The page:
MallS and Dying Streets
derelict condition of town centers has been at the top of mayors
and planners agendas for several years. After cars had taken hold of the
cities, streets became highways, and public open spaces turned into parking
lots. The upgrading of lifestyle and increasing private transportation have
decentralized population, thus speeding up suburbanization. Individual freedom
of movement causes the scattering of urban developments in a self-perpetuating
“magic” cycle: a continuous abandonment of residents towards the suburbs; a
parallel move of employment and commercial enterprises; and the reproduction of
suburban shopping malls. All these cause financial bankruptcy of small stores
in the open commercial streets. City cores become a hotbed for weak
populations, thereby causing property taxes to drop, and accordingly - a lack
of profitability for entrepreneur investment.
total denial of the past during the 60s and 70s created a deep rift in the
continuum of architectural heritage. Massive destruction of urban fabric, in
order to rebuild large-scale structures, has changed the reference to the urban
outdoors. The street and the square - the hub of activity for generations, have
lost their ability to create social interaction - the essence of urban
experience. Efforts to reawaken the city centers by building pedestrian streets
have proven unsuccessful. Car owners, the better-off sector, prefer to head
towards the luxurious air-conditioned shopping malls which
suburban mall developed in the U.S.
during the 1950s as an alternative to the urban commercial street. Available
and relatively inexpensive land enabled large structures with spacious shops.
The internal organization of the mall is based on a
repeated formula that was developed by Victor Gruen.
The idea is based on the location of anchor stores at
the ends, and smaller stores in-between. The type of store and its size, the
relationship and location of the rest areas and entertainment functions are well-calculated, and operated by a central management.
the success of the shopping malls is a critical factor in the decay of inner
cities, attempts have been made to return shoppers to
the streets by planting malls within the city cores. However, these efforts
usually achieve opposite results: the enclosed structure with its impervious
facades, rather than encouraging a fruitful interaction with the dying streets,
“sucks” the shoppers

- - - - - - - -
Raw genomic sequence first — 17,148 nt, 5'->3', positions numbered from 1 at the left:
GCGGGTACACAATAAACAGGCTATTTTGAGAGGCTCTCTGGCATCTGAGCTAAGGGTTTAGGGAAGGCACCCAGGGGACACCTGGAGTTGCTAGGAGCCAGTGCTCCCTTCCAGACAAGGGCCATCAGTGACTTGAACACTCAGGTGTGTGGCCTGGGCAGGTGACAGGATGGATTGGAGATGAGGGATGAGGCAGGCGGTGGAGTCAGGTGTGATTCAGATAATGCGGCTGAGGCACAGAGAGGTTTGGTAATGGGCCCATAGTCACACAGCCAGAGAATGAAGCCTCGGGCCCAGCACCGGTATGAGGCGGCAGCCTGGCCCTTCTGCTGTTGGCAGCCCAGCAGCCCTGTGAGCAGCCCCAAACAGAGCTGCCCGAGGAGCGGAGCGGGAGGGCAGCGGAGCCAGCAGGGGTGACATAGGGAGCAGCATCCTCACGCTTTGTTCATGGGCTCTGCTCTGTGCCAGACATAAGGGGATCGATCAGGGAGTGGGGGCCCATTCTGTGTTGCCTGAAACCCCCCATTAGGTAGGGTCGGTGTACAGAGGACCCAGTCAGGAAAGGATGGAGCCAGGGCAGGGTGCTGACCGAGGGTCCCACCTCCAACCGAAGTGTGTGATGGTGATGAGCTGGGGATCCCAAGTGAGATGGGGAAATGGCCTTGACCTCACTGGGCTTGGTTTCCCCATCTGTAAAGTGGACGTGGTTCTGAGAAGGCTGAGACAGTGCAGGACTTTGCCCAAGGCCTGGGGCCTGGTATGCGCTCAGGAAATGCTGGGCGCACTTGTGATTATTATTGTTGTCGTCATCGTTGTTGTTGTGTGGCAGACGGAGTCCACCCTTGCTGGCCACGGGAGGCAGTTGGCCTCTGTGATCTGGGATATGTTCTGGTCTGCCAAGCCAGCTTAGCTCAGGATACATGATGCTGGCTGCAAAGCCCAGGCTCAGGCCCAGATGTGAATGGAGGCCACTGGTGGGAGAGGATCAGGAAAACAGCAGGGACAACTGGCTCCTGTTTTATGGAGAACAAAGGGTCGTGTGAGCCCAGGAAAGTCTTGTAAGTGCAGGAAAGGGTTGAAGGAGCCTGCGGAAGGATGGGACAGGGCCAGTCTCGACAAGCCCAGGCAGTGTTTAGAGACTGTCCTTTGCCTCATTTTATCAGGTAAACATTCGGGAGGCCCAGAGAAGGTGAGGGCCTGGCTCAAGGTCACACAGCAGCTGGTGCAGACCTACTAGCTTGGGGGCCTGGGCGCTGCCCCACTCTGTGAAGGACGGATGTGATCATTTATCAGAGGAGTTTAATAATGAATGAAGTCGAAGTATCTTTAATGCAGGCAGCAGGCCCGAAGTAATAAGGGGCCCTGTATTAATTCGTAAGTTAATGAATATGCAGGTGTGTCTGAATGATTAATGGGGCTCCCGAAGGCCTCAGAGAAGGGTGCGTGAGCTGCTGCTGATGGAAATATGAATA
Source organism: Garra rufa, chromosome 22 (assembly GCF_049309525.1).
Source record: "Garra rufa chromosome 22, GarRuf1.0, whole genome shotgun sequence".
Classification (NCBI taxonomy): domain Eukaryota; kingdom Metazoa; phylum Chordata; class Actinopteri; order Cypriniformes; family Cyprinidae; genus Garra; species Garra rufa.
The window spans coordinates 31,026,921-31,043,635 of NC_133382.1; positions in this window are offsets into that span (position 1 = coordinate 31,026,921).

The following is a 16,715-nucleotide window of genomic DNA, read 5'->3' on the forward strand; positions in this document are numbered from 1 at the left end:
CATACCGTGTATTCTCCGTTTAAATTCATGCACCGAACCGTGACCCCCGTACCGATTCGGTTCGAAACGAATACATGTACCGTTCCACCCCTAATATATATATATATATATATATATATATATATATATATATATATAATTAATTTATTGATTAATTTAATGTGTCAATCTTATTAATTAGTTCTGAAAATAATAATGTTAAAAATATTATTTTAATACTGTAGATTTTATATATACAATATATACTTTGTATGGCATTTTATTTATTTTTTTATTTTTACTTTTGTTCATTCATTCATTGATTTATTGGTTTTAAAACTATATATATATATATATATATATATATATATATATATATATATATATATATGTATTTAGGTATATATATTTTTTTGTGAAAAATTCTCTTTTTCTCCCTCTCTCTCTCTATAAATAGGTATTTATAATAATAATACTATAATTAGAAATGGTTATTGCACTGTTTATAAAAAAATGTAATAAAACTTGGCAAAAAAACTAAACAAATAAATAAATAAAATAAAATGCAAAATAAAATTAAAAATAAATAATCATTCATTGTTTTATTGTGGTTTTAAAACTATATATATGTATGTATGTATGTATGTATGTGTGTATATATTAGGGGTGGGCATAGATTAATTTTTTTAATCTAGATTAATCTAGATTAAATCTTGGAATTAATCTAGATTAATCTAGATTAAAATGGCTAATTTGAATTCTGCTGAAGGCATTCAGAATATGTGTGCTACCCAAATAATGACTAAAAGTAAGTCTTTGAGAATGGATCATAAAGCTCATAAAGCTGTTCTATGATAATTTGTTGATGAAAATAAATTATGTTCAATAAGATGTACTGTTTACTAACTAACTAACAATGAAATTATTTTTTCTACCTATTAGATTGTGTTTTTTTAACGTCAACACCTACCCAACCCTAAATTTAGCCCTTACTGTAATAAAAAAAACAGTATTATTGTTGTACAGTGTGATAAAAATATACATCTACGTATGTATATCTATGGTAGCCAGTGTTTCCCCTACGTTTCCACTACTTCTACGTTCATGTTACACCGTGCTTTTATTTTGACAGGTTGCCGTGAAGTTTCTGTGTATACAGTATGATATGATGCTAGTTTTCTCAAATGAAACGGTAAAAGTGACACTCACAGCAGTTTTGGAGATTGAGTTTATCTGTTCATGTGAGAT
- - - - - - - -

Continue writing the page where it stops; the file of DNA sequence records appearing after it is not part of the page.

into a one-dimensional synthetic environment.
attempts to develop an open-envelope mall which meshes
organically with the urban fabric have also had little success, as its
economic strength poses an unfair economic fight against the smaller shops in
the street. Renewed interest in traditional urban generators has brought about
attempts to “beat” the mall by emphasizing the street’s multi-facet identity,
which stems from its authentic variety of functions and activities, as opposed
to the ever-repeated one-dimensional mall space.
this context, it is worth mentioning two street types that had developed over
thousands of years in response to climatic conditions: the partially-canopied
arcade street (the Cardo in Jerusalem), and the
fully-canopied street (Emmanuel Gallery in Milan), whose images are repeatedly
adapted by mall planners.
impasse which the grim urban reality has reached
suggests that the street and the mall cannot live together. The bitter
trial-and-error process that has tried to revitalize the city by cosmetic means
points, rather, to a
programmatic solution. The economic success of the shopping mall
indicates that a combination of economic solutions with social needs in a
planned physical layout may have positive results. Since the strength of the
shopping mall lies in its economic entity, while the advantages of the street
lie in its historical, social, and emotional significance, the solution should
be based on a hybrid of the two - an open street that is planned,
organized and operated by a central management.
malls are not new. Some forms of likeness to Emanuel Gallery have proven
themselves in various places: the Manchester
arcade, the Cardiff arcade, and Calatravas open mall in Toronto. The principle is that once a section
of a commercial area with a unique urban characteristic is allocated, it can be
organized, redesigned and operated under the unified
management of the local municipality, the owners, and the community.